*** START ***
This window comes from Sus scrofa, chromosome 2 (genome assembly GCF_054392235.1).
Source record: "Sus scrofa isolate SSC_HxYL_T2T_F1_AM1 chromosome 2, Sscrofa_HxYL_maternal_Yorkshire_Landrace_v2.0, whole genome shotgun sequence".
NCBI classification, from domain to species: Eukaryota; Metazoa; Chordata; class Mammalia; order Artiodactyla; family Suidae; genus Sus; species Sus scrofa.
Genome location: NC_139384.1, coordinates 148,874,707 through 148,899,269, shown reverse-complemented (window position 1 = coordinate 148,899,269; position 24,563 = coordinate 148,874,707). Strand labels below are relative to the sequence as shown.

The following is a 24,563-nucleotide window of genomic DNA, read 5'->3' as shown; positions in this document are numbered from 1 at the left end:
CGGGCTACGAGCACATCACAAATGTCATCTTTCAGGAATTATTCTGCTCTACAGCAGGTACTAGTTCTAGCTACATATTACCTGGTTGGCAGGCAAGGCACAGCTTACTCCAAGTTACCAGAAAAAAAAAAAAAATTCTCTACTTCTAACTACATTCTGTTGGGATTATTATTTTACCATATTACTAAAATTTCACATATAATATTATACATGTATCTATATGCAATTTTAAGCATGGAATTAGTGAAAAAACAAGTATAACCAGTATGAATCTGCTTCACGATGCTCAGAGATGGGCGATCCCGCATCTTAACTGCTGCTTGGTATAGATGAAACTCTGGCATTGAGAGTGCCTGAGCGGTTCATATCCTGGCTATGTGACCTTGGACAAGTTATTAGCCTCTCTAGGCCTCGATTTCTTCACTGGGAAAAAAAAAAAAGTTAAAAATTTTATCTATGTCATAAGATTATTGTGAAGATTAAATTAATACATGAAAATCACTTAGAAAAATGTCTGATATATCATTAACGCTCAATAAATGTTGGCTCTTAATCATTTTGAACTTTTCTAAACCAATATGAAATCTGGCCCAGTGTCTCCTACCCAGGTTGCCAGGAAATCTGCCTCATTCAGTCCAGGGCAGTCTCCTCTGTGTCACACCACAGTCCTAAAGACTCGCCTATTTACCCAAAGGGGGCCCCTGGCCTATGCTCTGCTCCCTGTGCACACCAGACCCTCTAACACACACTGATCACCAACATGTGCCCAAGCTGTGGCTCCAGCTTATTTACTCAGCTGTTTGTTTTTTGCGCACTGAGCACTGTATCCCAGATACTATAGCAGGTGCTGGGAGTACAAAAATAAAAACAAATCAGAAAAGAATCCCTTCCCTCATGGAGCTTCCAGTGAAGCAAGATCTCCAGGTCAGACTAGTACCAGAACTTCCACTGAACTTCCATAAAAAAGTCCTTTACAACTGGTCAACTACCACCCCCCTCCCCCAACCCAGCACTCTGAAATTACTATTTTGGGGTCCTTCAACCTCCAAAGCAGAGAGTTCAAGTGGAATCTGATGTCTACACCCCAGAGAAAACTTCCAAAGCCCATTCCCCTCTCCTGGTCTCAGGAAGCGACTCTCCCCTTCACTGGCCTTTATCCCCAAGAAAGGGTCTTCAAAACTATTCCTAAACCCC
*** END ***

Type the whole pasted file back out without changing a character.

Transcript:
This window comes from Sus scrofa, chromosome 2 (genome assembly GCF_054392235.1).
Source record: "Sus scrofa isolate SSC_HxYL_T2T_F1_AM1 chromosome 2, Sscrofa_HxYL_maternal_Yorkshire_Landrace_v2.0, whole genome shotgun sequence".
NCBI classification, from domain to species: Eukaryota; Metazoa; Chordata; class Mammalia; order Artiodactyla; family Suidae; genus Sus; species Sus scrofa.
Genome location: NC_139384.1, coordinates 148,874,707 through 148,899,269, shown reverse-complemented (window position 1 = coordinate 148,899,269; position 24,563 = coordinate 148,874,707). Strand labels below are relative to the sequence as shown.

The following is a 24,563-nucleotide window of genomic DNA, read 5'->3' as shown; positions in this document are numbered from 1 at the left end:
CGGGCTACGAGCACATCACAAATGTCATCTTTCAGGAATTATTCTGCTCTACAGCAGGTACTAGTTCTAGCTACATATTACCTGGTTGGCAGGCAAGGCACAGCTTACTCCAAGTTACCAGAAAAAAAAAAAAAATTCTCTACTTCTAACTACATTCTGTTGGGATTATTATTTTACCATATTACTAAAATTTCACATATAATATTATACATGTATCTATATGCAATTTTAAGCATGGAATTAGTGAAAAAACAAGTATAACCAGTATGAATCTGCTTCACGATGCTCAGAGATGGGCGATCCCGCATCTTAACTGCTGCTTGGTATAGATGAAACTCTGGCATTGAGAGTGCCTGAGCGGTTCATATCCTGGCTATGTGACCTTGGACAAGTTATTAGCCTCTCTAGGCCTCGATTTCTTCACTGGGAAAAAAAAAAAAGTTAAAAATTTTATCTATGTCATAAGATTATTGTGAAGATTAAATTAATACATGAAAATCACTTAGAAAAATGTCTGATATATCATTAACGCTCAATAAATGTTGGCTCTTAATCATTTTGAACTTTTCTAAACCAATATGAAATCTGGCCCAGTGTCTCCTACCCAGGTTGCCAGGAAATCTGCCTCATTCAGTCCAGGGCAGTCTCCTCTGTGTCACACCACAGTCCTAAAGACTCGCCTATTTACCCAAAGGGGGCCCCTGGCCTATGCTCTGCTCCCTGTGCACACCAGACCCTCTAACACACACTGATCACCAACATGTGCCCAAGCTGTGGCTCCAGCTTATTTACTCAGCTGTTTGTTTTTTGCGCACTGAGCACTGTATCCCAGATACTATAGCAGGTGCTGGGAGTACAAAAATAAAAACAAATCAGAAAAGAATCCCTTCCCTCATGGAGCTTCCAGTGAAGCAAGATCTCCAGGTCAGACTAGTACCAGAACTTCCACTGAACTTCCATAAAAAAGTCCTTTACAACTGGTCAACTACCACCCCCCTCCCCCAACCCAGCACTCTGAAATTACTATTTTGGGGTCCTTCAACCTCCAAAGCAGAGAGTTCAAGTGGAATCTGATGTCTACACCCCAGAGAAAACTTCCAAAGCCCATTCCCCTCTCCTGGTCTCAGGAAGCGACTCTCCCCTTCACTGGCCTTTATCCCCAAGAAAGGGTCTTCAAAACTATTCCTAAACCCC